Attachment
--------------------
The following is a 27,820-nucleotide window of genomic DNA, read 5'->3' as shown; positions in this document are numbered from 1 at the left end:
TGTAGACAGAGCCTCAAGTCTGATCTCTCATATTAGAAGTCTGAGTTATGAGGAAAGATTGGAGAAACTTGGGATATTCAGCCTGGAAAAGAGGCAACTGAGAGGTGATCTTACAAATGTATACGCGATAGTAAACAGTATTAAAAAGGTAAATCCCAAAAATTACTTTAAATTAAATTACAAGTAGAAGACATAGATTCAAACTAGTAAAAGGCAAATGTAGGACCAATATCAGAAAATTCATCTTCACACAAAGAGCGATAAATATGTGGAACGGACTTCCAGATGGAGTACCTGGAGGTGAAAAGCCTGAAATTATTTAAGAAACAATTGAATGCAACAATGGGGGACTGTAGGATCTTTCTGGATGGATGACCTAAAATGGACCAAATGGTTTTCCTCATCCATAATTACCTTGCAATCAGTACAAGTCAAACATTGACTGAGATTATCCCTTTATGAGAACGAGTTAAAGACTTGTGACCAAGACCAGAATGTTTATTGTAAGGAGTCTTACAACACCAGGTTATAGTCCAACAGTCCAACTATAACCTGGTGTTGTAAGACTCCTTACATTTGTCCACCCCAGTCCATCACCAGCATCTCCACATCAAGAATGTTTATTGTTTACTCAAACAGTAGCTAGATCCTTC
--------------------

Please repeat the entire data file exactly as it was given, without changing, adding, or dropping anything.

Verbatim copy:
The following is a 27,820-nucleotide window of genomic DNA, read 5'->3' as shown; positions in this document are numbered from 1 at the left end:
TGTAGACAGAGCCTCAAGTCTGATCTCTCATATTAGAAGTCTGAGTTATGAGGAAAGATTGGAGAAACTTGGGATATTCAGCCTGGAAAAGAGGCAACTGAGAGGTGATCTTACAAATGTATACGCGATAGTAAACAGTATTAAAAAGGTAAATCCCAAAAATTACTTTAAATTAAATTACAAGTAGAAGACATAGATTCAAACTAGTAAAAGGCAAATGTAGGACCAATATCAGAAAATTCATCTTCACACAAAGAGCGATAAATATGTGGAACGGACTTCCAGATGGAGTACCTGGAGGTGAAAAGCCTGAAATTATTTAAGAAACAATTGAATGCAACAATGGGGGACTGTAGGATCTTTCTGGATGGATGACCTAAAATGGACCAAATGGTTTTCCTCATCCATAATTACCTTGCAATCAGTACAAGTCAAACATTGACTGAGATTATCCCTTTATGAGAACGAGTTAAAGACTTGTGACCAAGACCAGAATGTTTATTGTAAGGAGTCTTACAACACCAGGTTATAGTCCAACAGTCCAACTATAACCTGGTGTTGTAAGACTCCTTACATTTGTCCACCCCAGTCCATCACCAGCATCTCCACATCAAGAATGTTTATTGTTTACTCAAACAGTAGCTAGATCCTTC